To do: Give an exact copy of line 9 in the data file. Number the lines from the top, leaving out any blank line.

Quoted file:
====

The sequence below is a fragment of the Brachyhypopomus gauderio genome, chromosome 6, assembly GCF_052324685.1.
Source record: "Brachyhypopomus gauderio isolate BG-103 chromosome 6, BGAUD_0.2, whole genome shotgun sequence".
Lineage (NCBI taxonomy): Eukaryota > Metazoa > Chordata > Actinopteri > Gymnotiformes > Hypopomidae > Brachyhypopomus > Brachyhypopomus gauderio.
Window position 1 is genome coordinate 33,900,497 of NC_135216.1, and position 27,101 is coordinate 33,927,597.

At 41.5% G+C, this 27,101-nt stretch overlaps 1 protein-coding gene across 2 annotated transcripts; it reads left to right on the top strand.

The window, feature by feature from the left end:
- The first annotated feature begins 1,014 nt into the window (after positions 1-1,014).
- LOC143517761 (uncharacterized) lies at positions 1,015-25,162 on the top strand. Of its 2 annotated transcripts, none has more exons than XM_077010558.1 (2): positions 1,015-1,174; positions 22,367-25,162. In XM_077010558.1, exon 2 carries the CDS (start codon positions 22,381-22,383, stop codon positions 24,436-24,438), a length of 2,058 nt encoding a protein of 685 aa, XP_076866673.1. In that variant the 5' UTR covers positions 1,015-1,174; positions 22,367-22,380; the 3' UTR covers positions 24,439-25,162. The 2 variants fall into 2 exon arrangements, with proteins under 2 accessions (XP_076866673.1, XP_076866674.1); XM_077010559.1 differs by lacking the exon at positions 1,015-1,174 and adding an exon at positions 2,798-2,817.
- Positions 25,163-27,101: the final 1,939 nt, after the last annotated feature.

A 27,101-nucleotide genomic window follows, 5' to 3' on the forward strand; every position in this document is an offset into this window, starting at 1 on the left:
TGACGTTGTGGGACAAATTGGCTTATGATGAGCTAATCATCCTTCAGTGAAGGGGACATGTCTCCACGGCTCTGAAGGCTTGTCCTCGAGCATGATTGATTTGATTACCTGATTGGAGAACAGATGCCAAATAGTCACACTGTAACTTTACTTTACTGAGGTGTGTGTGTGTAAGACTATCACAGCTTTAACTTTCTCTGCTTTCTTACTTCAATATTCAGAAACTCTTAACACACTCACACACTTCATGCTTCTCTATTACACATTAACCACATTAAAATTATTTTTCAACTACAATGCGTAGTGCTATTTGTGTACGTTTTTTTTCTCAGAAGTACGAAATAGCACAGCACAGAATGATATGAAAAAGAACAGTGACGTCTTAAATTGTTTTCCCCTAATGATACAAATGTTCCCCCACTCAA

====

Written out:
- Positions 25,163-27,101: the final 1,939 nt, after the last annotated feature.